Although this is another late blog post (I have excuses! I do!), you might not be able to tell simply by looking at the photos––snow in mid-February looks just like snow in early January. I’m tired of all this snow! In any case, this post covers a trip I made to Bessho Onsen in Nagano, Japan, at the beginning of 2013, directly following oshogatsu, which is the Japanese New Year.
I had spent Christmas with my family in Santa Barbara, California, which by all accounts is a nice, warmish place to spend a winter holiday. Rather than spend New Year’s there, however, I seemed to confuse my family by scheduling my return to snowy Japan a day or two early. Maybe this blog will clear up that confusion––something special awaited me back in Japan: a nice stay at a traditional hot spring inn.
The entrance to the Risenro Kashiwaya hot spring inn.
Moss covered stone frogs near the entrance to the inn, ready to grant your wishes for just a smattering of your pocket change.
Upon entering and checking in one is served dried and sweetened local persimmons with green tea and a small serving of black jelly.
It's incredible how simple a room at a Japanese inn looks, and yet there's something very luxurious and warm about it.
From the sitting room one could see snow-dusted pines and a small garden below.
But what it’s even more famous for are the architectural features of the temple’s wooden pagoda. Its octagonal shape is replicated nowhere else in Japan, and the pagoda is considered a national treasure.
If you look closely you can see the snowmelt running off the eaves and being blown by the wind.
The temple design, which employs no metal, is incredibly complex and sophisticated.
Anrakuji Temple is open from 9 a.m. to 4 or 5 p.m. every day—depending on the season—and costs ¥300 to enter. http://www.anrakuji.com
Nearby are many other temples and shrines, as well as traditional hot spring inns, restaurants, street vendors, and souvenir shops. English on the signs makes it easy to get around for those who don’t understand Japanese.
Jorakuji Temple is another well known area destination. The most striking features of this 13th-centry temple are a thatched roof, a rare stone pagoda, and a small museum inside that houses small wooden prayer boards painted by Hokusai (1760-1849), one of Japan’s most famous painters and woodcut artists.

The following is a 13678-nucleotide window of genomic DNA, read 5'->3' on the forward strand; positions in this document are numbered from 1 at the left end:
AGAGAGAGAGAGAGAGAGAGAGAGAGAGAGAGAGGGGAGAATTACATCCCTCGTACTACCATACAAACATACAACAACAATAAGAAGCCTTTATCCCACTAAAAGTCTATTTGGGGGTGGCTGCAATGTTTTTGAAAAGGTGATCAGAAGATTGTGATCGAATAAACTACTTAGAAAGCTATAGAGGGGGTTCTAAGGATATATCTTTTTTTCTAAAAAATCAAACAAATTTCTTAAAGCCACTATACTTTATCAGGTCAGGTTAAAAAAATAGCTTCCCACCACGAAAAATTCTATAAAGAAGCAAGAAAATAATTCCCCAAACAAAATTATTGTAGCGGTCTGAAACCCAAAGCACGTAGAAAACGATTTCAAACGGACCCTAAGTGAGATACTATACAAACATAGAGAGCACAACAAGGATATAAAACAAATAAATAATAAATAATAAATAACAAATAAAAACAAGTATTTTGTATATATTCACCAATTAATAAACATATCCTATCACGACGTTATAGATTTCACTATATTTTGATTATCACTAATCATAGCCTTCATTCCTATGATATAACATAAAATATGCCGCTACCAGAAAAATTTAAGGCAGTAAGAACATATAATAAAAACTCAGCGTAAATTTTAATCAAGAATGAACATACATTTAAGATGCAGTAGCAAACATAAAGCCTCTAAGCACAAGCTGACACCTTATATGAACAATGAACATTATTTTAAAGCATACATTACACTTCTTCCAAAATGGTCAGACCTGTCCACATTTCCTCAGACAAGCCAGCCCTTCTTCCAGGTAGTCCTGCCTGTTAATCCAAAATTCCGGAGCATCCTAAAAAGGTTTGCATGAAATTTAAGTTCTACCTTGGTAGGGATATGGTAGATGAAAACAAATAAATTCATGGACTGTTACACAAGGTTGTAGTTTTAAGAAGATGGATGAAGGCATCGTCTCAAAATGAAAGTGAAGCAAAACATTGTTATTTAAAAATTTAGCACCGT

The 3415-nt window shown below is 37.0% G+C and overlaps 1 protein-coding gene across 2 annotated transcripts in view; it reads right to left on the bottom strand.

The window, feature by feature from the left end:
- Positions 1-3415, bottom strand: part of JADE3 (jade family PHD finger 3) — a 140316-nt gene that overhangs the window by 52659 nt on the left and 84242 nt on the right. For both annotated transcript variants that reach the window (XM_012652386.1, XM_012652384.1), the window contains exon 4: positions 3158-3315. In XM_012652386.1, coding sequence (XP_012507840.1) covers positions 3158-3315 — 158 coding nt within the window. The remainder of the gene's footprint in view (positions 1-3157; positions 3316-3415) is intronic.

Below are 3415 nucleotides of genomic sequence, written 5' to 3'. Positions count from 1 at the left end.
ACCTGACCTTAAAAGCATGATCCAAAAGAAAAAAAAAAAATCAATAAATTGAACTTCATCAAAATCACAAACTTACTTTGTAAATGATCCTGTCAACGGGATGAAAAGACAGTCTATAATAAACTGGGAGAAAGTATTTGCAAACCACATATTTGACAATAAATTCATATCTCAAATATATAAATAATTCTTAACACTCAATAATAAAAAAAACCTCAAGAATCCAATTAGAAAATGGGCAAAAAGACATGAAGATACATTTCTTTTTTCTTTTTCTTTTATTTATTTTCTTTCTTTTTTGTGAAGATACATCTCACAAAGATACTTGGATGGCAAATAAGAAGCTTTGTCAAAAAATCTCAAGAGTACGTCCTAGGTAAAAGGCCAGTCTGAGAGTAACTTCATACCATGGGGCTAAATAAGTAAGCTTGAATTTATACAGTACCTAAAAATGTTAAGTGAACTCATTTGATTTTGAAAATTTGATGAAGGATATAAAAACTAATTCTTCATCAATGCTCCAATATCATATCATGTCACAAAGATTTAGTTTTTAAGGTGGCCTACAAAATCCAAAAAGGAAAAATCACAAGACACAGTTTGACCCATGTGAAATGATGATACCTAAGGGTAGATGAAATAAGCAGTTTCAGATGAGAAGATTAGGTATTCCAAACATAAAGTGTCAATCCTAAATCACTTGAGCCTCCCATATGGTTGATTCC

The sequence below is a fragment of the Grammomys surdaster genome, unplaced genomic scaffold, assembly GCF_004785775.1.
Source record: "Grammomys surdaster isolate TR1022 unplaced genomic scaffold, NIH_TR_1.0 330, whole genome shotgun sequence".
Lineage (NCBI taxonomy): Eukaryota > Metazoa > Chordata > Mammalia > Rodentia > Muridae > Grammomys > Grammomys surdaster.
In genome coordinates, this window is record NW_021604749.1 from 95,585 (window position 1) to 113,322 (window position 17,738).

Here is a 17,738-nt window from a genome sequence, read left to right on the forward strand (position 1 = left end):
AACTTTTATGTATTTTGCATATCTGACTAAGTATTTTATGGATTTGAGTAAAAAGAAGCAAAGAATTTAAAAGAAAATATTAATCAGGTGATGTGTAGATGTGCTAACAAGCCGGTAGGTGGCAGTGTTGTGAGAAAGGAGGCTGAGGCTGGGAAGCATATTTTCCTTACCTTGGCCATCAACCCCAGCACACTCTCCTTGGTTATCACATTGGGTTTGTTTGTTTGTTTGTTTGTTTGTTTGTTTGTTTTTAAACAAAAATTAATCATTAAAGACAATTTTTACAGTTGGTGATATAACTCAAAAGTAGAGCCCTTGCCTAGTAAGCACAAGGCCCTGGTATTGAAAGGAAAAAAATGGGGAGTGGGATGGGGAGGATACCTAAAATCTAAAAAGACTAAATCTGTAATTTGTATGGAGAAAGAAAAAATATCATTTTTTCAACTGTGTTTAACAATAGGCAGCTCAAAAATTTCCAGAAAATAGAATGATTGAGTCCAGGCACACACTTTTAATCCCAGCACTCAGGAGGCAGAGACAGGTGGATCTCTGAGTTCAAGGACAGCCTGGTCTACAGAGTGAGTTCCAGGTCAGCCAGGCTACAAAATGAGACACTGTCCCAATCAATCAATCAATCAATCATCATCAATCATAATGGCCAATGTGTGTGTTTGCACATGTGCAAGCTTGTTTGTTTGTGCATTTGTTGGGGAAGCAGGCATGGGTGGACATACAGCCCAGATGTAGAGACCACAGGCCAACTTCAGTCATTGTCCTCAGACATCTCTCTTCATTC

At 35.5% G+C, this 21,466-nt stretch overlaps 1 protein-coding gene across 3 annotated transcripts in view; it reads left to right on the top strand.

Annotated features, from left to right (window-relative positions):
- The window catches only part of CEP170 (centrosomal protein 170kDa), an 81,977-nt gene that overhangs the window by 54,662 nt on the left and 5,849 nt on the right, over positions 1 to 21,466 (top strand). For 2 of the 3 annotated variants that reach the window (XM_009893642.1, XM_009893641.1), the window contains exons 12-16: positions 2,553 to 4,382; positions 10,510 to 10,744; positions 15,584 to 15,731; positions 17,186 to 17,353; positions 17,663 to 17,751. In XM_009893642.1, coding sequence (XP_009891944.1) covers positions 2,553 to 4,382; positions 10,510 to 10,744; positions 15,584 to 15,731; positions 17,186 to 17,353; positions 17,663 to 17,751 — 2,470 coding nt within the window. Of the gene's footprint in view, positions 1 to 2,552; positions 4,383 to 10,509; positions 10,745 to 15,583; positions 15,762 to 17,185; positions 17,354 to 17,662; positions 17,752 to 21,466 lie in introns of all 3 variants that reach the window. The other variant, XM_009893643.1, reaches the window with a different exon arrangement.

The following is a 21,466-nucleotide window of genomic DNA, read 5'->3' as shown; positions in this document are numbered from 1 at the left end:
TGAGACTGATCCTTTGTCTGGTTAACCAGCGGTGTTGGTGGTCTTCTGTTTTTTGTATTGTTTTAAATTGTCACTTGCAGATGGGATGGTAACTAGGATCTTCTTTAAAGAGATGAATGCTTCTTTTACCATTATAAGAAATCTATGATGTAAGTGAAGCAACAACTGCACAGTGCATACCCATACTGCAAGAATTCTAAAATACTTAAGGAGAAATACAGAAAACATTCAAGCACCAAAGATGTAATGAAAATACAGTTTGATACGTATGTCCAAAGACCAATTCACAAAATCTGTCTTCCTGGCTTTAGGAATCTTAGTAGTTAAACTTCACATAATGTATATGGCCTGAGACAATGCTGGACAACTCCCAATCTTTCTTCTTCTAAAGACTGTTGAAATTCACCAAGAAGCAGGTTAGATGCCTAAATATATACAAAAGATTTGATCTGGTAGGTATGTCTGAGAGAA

Walking around one finds other attractions, large and small. Below are rows of old tombstones, covered in snow and moss
Also, from almost any of the area’s temples one gets fantastic views of the valley and mountains.
Surprisingly, well off the main road and tucked into the mountainside was a handmade soba shop. Apparently it’s in a lot of guidebooks, because there was a wait to get in.
Once in, however, there’s a nice selection of soba (buckweat noodles) and other locally sourced menu items. I went with a tempura udon set, which came with pickled veggies (takuan) and hot green tea.
One of the soba-ya’s specialties was soba dumplings, served with two types of miso paste. Definitely a good way to warm up after spending time in the wintry outdoors.
After lunch it was time to check in (finally), and I immediately changed into my inn-issued bathrobe and headed to the hot spring. As you can see below, one of the baths was indoors and one was outdoors. The one outdoors was full of a white substance floating in the water so that I felt a little like I was sitting in egg-drop soup. It was a bit strange to me, but supposedly those floaty bits add to the mineral content of the spring water and are healthful. The inn also offers a private hot spring bath for ¥3000 for 45 minutes, which is a nice alternative for couples and families that would prefer to enjoy the hot springs together rather than in gender-separate facilities.
I came out here once at night, too, and had the entire bath to myself as snow was falling.
Like any traditional inn in Japan, full-course meals are available and are often done in a kaiseki or kaiseki-ryouri style. Sometimes inns will serve you course-by-course in your room, but many inns have separate dining rooms in which guests eat. Normally one gets dinner and breakfast, but it’s not cheap.
The inn served a variety of fresh seafood (though it’s located in the mountains) as well as mountain vegetables. As you can see, presentation is as important as the quality and freshness of the food. I actually wasn’t able to finish my meal, though I made it to the final course and the rice served at the end. Somehow, though, I found room at the end for dessert.
Normally a temple’s Kannon statue is said to hear prayers made for the next life, but this one is reputed to answer them for this life. It was easily the most crowded temple in Bessho Onsen, but that might have been due to the fact that it was the New Year.
This ryokan was one of the nicest ones I’ve stayed in, and I loved the fact that it was famous for accommodating so many famous Japanese writers last century. While there’s not so much to do in Bessho Onsen, you really can’t beat this place for relaxation. In the warmer months, too, it must be incredibly pleasant to stroll around in the evenings. One feels closer to "old Japan" in places like this, which makes the trip and the cost of staying here worth it.
Risenro Kashiwaya Ryokan offers various stay plans and the cost depends on various factors such as the size of your room, the number of guests, the types of amenities you want, and whether or not you will order the kaiseki ryouri cuisine. For more on this inn, please check the following website: http://www.rinsenro.com/